Simply, annuities, including retirement annuities, are periodic payments provided in exchange for a lump sum. Of course nothing is simple. Choices always complicate things. For retirement annuities the situation is even less simple.
You may very quickly think that it is necessary to be a clairvoyant to make the right choice. Good choices can be made without reference to a fortune teller but it may still all seem like “casting the bones”. As usual there is no guarantee that the right, best or a good pick will be made. The future is not a book open to any one.
There are many sources of capital. You might win a lottery or be the beneficiary of a deceased estate. The interest here is in a lump sum provided in fact or in name only by pension funds. It must be stated immediately that every country has its own taxation laws. These must also be taken into account when the decisions about annuities are made.
Governments usually require that a pension is taken in regular periodic payments over the rest of the recipient’s life. It may under some jurisdictions be possible to commute such payments to a lump sum. Many companies offer the choice of a capital amount or a periodic payment. A major consideration in deciding between accepting a regular payment and a capital sum is the term of the periodic payment. The pension could be for a specific period, for life or for the life of a surviving spouse. Clearly the amounts received over time will differ greatly.
The choice between accepting a regular pension or taking a commuted capital sum will depend on more than just raw arithmetic. From wherever the lump sum is derived the amount and any annuity to be purchased with it will depend upon the principle that a dollar in the hand today is worth more than a dollar tomorrow. Any pension commutation will be affected by this. The capital sum so derived may be well less than simple sums might suggest. This will affect just what kind or amount of an annuity can be purchased. For an apparent amount available of, say, $720,000 ($3000 per month for 20 years) with an investment rate available to the company of just 5% its offer to a retiree would be about $450,000.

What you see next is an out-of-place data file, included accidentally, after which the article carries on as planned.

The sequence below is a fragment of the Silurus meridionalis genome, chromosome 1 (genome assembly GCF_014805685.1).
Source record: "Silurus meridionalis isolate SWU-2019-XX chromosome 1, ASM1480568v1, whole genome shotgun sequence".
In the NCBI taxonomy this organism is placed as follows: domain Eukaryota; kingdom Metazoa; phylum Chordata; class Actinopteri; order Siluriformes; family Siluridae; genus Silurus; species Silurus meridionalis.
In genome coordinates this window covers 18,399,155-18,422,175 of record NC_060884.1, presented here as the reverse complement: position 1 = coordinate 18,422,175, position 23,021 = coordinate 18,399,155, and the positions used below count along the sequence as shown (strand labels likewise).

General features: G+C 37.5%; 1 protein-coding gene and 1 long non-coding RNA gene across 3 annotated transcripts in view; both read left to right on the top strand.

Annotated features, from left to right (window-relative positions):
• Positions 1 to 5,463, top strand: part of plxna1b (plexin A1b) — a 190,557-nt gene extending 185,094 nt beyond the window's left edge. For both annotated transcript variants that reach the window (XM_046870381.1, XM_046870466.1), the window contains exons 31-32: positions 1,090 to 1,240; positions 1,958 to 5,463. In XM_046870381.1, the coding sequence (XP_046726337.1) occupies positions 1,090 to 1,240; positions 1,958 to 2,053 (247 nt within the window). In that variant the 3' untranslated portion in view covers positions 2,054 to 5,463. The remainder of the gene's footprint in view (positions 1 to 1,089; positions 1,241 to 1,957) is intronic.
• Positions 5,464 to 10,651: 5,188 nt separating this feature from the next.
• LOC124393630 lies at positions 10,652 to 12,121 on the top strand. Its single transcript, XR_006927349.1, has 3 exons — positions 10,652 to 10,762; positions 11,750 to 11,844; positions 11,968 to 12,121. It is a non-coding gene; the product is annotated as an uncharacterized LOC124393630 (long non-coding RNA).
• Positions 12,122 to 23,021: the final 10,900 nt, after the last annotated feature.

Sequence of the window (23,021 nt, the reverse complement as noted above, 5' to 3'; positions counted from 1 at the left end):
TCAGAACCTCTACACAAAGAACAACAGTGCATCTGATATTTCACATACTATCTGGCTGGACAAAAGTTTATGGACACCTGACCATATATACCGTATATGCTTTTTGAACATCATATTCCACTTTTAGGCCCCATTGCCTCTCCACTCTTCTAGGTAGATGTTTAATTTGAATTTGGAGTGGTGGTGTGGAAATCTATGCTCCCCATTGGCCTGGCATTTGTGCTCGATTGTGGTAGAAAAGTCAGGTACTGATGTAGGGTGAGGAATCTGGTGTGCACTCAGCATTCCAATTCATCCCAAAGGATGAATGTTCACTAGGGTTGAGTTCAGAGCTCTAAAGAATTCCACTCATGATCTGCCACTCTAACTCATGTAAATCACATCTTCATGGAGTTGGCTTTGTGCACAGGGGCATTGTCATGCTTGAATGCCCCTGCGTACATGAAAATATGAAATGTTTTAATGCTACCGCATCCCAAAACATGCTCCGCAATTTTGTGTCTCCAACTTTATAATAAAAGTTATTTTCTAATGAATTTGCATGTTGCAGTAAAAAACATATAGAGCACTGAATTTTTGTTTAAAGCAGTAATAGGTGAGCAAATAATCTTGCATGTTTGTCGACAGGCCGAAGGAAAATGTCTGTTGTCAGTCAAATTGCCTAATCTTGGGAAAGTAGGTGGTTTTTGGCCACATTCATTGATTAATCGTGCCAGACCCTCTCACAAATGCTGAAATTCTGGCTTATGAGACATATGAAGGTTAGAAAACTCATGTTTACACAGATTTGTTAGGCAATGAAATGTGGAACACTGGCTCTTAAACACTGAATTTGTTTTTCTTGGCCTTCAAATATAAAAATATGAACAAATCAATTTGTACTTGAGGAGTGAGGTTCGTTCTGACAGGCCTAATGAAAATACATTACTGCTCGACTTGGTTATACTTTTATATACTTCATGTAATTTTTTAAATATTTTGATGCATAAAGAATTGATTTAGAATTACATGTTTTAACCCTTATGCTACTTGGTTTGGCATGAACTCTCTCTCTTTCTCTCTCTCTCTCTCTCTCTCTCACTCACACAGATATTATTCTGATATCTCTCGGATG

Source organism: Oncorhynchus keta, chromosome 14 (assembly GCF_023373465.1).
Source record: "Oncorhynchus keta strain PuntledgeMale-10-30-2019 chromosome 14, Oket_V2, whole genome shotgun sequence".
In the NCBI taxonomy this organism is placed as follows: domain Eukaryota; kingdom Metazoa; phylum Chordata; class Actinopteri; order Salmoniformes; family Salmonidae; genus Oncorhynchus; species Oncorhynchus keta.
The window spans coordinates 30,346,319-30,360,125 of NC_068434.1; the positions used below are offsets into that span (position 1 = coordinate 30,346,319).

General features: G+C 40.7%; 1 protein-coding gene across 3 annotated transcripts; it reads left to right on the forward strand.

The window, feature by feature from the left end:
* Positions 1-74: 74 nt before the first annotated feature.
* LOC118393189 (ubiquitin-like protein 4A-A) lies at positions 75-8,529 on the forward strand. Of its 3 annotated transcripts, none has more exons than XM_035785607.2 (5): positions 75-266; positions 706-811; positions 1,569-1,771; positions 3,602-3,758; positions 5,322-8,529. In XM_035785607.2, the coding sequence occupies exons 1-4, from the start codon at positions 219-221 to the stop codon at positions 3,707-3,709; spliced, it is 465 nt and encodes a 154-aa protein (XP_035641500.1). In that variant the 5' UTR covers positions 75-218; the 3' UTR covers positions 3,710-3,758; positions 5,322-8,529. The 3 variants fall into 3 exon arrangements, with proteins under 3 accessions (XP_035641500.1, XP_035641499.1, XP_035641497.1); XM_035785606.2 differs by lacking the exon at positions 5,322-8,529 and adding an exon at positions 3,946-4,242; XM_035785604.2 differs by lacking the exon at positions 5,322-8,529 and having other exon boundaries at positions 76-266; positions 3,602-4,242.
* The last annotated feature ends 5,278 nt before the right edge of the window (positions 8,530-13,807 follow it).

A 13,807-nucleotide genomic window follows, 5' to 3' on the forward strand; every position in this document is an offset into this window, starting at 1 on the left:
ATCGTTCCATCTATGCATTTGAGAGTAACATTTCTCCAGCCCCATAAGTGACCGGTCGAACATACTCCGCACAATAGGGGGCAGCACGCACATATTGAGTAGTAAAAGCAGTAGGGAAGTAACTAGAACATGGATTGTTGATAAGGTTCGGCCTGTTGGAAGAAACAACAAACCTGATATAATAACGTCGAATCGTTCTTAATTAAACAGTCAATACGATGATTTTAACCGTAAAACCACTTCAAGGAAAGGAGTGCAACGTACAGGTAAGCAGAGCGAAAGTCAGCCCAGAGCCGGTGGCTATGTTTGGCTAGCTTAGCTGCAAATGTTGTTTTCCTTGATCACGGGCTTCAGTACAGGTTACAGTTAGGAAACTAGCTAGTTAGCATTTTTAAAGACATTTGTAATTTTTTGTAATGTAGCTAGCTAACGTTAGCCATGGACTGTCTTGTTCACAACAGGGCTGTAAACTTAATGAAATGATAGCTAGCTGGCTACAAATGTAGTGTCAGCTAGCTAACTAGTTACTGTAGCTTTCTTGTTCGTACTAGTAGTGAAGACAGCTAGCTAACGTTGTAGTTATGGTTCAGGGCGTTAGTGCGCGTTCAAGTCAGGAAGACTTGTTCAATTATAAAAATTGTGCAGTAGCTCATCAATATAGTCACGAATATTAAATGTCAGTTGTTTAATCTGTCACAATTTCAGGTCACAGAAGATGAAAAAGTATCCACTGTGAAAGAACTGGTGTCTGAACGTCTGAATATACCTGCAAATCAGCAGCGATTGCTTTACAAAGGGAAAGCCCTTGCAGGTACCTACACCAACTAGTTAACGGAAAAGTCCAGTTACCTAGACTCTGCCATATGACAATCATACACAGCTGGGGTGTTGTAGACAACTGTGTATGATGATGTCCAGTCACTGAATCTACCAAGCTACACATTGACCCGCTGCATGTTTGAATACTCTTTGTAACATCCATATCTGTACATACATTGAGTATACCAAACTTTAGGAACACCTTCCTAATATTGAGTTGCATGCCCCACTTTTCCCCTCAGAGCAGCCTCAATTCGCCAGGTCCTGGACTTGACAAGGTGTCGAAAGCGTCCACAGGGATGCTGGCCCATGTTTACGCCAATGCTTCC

Personal investment expertise may suggest that any commuted amount may earn sufficiently to exceed whatever may be derived from a periodic payment. There are risks which may not be of the investor's making or under his/her control. Also simple bad investment decisions can lose the whole of the capital very quickly. It may be in the retiree's mind to set up a business. The risks here are obvious.
So why not just be
happy with the pension? The company responsible for paying it may not
be financially secure. The country in which it is based may not be
politically stable. Either situation could result in the total loss
of any future payments.
Taking a "loss"
on a commuted payout may thus seem to be a prudent matter of
protecting assets. A complicating factor may be the exchange control
regulations of the country where the pension or its commuted
equivalent is paid and these may have a bearing on the freedom of
choice available to the retiree. Given that it is possible the
purchase of a retirement annuity with the lower commuted capital
available may be a good choice in risk minimization. Purchasing a
retirement annuity from an insurance company in an economically
stable place could make good sense.
The basic piece of information necessary to decide whether or not to purchase a retirement annuity is the discount rate. Holding, say, $80,000 compared with accepting $10,000 per annum over ten years may seem like an easy choice. Given a discount rate of just over 7% the present day value of $100,000 over ten years would be less than $70,000. Better uses of the $80,000 could probably be found. The actual discount rate is computed by reference to historical returns from stocks and bonds. Many firms such as insurance companies produce tables of net present values and internal rates of return.
A retirement annuity may well seem to be a welcome addition to any other income. Buying one requires decisions relating to the origin of the funds, the source and terms of the annuity and not a little luck in picking a sound country of origin of the supplier.
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